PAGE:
“Of course, you must show respect towards all wild animals. A female that considers you a threat to her cubs will of course react, just as I would if someone threatened my children”, explains Micke.

He says that it depends on how you act, on assessing the bear and the situation. In our case, the bear knows very well where we are. When you are out in the forest, you can be sure that the bear knows about you long before you are aware that it’s there. There are many misconceptions about bears, the claim that they whistle as a warning for instance.

“The whistling sound you can hear from a bear is a result of it sniffing and breathing through the nose. The suggestion to play dead when you meet a bear is also a bit of a myth, that would at most be taken as a sign of submission. The bear has a sense of smell seven times more sensitive than that of a bloodhound, it can sense the level of adrenaline in your body, you cannot trick it”, explains Micke.

Food and snacks are usually local, eco-friendly and homemade. Photo: Hide & see

The heavy door and the rugged log walls feel extra safe now. We are happy that we will not be going outside to answer the call of nature.

Time passes and during the evening and the night the sounds in the surroundings change. Your own breathing and the nocturnal serenades of the birds lull you into a calm, yet still alert state of mind. A fox comes by and steals some of the bear food. The raven caws. We are told it lives in symbiosis with the bear. Where there are ravens, there are often also bears.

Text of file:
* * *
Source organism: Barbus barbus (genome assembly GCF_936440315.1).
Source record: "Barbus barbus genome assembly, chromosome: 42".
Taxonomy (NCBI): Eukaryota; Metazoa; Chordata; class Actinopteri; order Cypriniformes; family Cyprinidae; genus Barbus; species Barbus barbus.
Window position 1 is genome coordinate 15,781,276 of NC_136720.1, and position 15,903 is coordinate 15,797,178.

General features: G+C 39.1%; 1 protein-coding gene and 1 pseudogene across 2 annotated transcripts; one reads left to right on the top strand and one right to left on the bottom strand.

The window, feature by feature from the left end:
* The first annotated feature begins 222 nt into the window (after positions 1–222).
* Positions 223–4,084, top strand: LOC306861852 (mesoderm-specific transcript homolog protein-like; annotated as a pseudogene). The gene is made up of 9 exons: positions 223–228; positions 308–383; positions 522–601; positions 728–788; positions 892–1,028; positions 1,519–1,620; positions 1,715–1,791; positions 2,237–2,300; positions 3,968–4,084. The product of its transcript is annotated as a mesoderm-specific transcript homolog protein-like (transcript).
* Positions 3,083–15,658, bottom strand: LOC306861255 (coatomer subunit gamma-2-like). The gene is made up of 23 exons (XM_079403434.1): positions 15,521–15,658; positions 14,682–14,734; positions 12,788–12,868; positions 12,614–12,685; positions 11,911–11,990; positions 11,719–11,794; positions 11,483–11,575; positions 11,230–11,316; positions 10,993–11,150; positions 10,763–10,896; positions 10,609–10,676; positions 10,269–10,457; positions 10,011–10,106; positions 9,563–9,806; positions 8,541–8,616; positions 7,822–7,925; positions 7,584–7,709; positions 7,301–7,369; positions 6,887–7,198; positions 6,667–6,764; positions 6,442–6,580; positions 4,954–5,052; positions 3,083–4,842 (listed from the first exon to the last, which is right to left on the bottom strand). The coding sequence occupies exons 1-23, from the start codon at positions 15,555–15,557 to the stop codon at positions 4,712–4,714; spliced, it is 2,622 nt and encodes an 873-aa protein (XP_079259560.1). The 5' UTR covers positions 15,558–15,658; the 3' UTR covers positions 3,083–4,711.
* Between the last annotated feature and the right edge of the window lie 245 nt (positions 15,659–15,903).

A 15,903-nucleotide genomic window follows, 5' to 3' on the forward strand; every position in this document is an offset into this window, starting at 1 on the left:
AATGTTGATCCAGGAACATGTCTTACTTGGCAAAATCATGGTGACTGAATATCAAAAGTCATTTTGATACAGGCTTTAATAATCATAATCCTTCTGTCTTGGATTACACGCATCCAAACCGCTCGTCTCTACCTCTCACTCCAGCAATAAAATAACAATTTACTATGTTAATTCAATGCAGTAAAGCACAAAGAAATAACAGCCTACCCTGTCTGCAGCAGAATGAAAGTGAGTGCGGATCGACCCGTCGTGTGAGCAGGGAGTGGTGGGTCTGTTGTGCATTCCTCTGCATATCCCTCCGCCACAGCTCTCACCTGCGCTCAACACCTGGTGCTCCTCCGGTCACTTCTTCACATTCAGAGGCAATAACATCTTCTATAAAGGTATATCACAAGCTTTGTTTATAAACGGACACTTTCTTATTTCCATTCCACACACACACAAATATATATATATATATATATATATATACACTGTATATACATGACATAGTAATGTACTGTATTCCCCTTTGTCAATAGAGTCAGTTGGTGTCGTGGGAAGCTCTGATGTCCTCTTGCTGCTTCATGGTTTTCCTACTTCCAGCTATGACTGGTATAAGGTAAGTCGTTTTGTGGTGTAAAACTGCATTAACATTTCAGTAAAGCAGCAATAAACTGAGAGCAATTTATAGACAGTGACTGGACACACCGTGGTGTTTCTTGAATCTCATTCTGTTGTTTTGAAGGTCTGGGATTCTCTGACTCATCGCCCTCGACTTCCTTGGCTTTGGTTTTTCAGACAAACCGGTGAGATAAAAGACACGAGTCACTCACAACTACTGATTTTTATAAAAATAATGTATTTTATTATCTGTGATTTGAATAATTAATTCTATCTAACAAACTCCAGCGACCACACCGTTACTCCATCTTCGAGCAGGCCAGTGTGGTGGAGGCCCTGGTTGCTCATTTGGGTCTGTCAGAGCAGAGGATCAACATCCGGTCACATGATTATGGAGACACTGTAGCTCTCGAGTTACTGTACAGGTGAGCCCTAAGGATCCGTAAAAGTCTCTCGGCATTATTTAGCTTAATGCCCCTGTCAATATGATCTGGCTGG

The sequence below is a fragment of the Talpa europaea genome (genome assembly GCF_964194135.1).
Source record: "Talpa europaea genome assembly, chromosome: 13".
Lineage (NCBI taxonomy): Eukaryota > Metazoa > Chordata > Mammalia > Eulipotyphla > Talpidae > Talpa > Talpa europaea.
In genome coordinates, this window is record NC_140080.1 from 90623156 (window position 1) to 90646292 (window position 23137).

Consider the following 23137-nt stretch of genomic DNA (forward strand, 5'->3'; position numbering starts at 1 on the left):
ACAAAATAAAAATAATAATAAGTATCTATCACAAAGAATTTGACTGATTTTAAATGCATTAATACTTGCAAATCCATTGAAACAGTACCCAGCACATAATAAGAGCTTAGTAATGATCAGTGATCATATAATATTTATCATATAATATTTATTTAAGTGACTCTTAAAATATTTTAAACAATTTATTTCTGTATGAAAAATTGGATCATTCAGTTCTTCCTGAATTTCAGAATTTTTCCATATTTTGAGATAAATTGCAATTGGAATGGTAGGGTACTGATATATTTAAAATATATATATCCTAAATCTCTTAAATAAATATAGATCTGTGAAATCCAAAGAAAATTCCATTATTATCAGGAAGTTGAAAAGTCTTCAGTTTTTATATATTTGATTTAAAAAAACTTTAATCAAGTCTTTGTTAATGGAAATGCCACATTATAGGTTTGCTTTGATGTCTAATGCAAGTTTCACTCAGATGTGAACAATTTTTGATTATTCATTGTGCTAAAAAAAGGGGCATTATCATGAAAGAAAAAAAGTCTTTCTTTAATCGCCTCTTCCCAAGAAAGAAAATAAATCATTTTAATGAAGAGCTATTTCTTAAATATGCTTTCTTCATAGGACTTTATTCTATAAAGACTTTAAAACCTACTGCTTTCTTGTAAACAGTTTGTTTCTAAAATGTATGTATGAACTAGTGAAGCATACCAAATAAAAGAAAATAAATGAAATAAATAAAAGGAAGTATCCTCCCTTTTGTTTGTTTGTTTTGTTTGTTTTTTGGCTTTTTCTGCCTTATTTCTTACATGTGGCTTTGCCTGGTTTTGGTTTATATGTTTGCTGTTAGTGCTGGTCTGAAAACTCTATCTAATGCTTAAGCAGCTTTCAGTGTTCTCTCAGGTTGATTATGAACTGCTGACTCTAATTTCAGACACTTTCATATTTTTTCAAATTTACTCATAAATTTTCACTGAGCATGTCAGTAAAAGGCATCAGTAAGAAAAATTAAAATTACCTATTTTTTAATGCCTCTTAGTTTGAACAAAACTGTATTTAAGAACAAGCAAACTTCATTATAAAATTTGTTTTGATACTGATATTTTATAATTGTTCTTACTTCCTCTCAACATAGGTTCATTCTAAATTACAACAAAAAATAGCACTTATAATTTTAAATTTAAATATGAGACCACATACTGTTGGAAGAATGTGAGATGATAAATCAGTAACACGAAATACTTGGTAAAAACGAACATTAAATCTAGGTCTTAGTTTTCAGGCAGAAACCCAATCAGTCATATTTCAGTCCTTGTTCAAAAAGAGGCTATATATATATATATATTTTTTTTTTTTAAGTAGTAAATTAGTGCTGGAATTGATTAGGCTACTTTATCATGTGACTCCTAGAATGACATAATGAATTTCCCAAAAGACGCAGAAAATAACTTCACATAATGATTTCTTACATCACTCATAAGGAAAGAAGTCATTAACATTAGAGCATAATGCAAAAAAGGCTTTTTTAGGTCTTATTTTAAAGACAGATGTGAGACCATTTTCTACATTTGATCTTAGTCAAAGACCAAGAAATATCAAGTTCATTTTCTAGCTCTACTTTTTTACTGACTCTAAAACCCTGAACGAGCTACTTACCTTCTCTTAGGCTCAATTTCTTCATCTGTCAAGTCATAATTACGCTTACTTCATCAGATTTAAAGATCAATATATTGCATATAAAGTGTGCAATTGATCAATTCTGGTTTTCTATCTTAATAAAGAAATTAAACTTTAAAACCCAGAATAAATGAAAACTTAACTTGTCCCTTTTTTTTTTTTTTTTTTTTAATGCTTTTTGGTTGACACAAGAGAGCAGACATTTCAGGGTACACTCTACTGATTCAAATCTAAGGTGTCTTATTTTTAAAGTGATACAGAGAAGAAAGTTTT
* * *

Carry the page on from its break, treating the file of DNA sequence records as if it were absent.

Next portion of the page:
As our eyelids become heavy, Micke pulls out a trump card to raise our blood sugar. Solar cells power a refrigerator, a freezer and provide electricity in the hide. Vanilla ice cream with warm cloudberries has never tasted as good as this. We enjoy, in silence, with a cup of coffee to further revive us.

Learn more
Bear spotting is an evening- and night activity. In the hideout cabin, you sit comfortably (and mosquito-free) by your own window or lie down on one of the beds while waiting for the bear to show up. This area is also home to the fox, marten, all kinds of birds – even the Golden Eagle. To learn more about bear spotting, visit hideandsee.se.

Then, suddenly. There! There, something’s moving. Is it…is it really?…nah…yes, YES, it’s a bear! Calm and seemingly resolut, it towers between the trees. It lumbers forward towards the laid out food. Its brown fur shines in the midnight sun as it passes a sunbeam streaming through the pine branches. It sniffs, huffs, looks up towards us as if it thought to itself “a-ha, there you are, ogling me”. It calmly walks around the feeding spot, scratching with its claws, picking favourites and working frantically to dig out the treats, skillfully hidden, allowing us time to take pictures. It licks its snout, looks up, keeps eating and sniffing around. It is in no hurry. We look on in awe, camera shutters frantically clicking, immortalising our encounter with this fantastic animal. At last, it walks out amongst the pines, onto the surrounding mires, seemingly full and satisfied.

We just sit, beaming. We have met a bear, at a safe distance, so calm, beautiful and wise. With a feeling of euphoria in heart and soul and memories that will last a lifetime, we sleep soundly in lovely beds. Micke wakes us and treats us to breakfast before we leave the next morning. We leave the hide the way we came, this time, carrying an amazing experience in our minds. We take one last look back at the glade. Doesn’t it feel like someone’s watching us? Hmm…